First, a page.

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1) ごはんを食べて、ねました。
2) あさおきて、新聞を読みました。

I was wondering, if the part [食べて] and [おきて] are also past tense, because of [~ました]. So the correct translation would be [I went to bed, after I ate.] or is it [I went to bed, after eating.]?

Somehow I can't find similar question to this. Anyway, thank you very much in advance.

2 Answers 2

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The -te construction is used here to describe one event happening after another. More exact translations might be "I ate dinner, then went to bed" or "I woke up, then read the paper."

If you wanted to write "I went to bed after I ate", you might use "食べた後で寝ました" or similar.

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Technically speaking, the ~て verbs are not in a "tense": the て ending is a conjunctive or connective form, basically meaning that the action of the verb happens, and then the next thing happens. The て ending itself suggests that the action of the verb completes (technically a kind of grammatical aspect), but it doesn't tell us anything about when the action takes place (what tense tells us) -- it could be in the past, right now, or in the future.

Read through the Wikipedia links above, those will help you get a better handle on aspect and tense. Then, if you still have questions, please either update your question here, or post a new question.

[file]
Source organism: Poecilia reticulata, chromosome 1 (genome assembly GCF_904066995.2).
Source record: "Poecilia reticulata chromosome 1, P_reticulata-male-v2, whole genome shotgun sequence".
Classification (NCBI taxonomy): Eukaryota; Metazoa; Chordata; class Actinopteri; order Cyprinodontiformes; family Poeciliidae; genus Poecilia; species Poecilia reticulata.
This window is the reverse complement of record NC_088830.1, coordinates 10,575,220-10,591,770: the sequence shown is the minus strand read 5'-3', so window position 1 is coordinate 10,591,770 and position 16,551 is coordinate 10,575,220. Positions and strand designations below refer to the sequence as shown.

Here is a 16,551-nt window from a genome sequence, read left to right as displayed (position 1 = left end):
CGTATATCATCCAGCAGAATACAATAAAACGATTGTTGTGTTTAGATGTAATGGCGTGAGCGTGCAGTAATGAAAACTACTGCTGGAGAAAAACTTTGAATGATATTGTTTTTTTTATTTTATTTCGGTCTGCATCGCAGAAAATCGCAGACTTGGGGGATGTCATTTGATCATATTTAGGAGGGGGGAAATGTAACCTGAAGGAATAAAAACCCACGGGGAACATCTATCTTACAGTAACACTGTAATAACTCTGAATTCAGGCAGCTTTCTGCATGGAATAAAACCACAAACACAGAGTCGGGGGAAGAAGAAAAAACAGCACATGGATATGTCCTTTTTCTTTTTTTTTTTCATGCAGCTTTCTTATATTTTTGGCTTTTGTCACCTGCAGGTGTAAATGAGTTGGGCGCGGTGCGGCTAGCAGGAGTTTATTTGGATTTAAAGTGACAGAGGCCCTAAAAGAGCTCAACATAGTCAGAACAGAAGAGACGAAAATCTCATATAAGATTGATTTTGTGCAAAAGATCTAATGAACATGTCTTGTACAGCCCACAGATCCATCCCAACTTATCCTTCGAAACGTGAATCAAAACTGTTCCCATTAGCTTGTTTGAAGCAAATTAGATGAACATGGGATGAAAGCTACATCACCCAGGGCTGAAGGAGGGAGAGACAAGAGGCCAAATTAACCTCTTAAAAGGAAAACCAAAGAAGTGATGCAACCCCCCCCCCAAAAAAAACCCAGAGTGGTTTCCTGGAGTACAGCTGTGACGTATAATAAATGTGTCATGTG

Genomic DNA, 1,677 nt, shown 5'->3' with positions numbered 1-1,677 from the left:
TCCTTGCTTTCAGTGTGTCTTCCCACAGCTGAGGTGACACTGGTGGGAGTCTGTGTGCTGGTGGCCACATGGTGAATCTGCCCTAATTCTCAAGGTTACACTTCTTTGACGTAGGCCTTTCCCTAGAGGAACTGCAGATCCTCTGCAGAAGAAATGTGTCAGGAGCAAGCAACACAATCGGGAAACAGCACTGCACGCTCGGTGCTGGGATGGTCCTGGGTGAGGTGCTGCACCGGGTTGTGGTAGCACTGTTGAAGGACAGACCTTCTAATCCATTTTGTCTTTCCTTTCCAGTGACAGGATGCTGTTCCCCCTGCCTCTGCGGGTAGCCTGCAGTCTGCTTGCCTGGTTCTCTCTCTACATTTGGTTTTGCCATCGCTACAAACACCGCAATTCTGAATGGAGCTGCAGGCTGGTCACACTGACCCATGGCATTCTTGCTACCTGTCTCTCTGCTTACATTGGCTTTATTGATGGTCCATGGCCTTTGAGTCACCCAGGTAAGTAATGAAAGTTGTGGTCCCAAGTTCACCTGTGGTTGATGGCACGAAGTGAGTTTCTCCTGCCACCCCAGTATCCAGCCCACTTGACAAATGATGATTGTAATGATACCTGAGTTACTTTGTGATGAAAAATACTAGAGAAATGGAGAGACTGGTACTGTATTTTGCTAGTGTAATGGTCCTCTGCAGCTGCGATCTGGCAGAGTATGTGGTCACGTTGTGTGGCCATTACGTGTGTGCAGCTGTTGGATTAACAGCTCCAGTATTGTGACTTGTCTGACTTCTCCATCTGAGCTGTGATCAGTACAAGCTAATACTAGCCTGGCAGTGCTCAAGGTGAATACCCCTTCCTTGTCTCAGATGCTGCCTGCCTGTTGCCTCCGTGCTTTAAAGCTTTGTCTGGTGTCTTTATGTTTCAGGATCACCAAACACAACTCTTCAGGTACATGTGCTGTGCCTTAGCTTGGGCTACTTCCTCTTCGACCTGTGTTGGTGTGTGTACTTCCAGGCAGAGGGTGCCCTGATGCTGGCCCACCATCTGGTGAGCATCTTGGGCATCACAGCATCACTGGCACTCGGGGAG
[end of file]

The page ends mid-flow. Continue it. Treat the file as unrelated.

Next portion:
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  • With the structure Aて、Bました。 A must be in the past (there would be uncertainty with Aて、Bます。 ). Feb 15, 2019 at 8:06
  • @MathieuBouville, only in translation. In the Japanese, the ~て verb has no tense. Feb 15, 2019 at 19:35
  • @EiríkrÚtlendi I get that it doesn't have a tense, but if Aて marks that A completes and we now that it completes before Bました which is unequivocally in the past, then A is necessary an action that happened in the past too, isn't it? I don't think we can say 寝て、ご飯を食べました to mean the same as ご飯を食べて、寝ました
    – jarmanso7
    Sep 24, 2023 at 15:19
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    @jarmanso7, conceptually, yes, the timing of the ~て verb is dependent on the context. On its own, the ~て form of any verb has no tense -- I'm using "tense" here in the technical sense, as in "expressing the time of the action of the verb in relation to the contextual now". The ~て form (often, and etymologically) expresses the completedness of the action, but without regard to time. For that matter, so does the ~た form in some cases. Consider things like 「明日【あした】、スーパーに<b>行【い】った</b>後【あと】で、映画【えいが】見【み】ようか。」 The 行【い】った here cannot be in the past. :) Instead, it's the "completed" aspect. Sep 24, 2023 at 20:38
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    @jarmanso7, an analog in English occurred to me this morning. English has the -ing verb form, which likewise has no definite tense. It is used in the present progressive, but to express the present, you need to add the "to be" verb. On its own, the -ing form says nothing about "when" the action occurs relative to the contextual "now". "I was going to the store yesterday, I will be going to the movies tonight," etc. Sep 25, 2023 at 17:12

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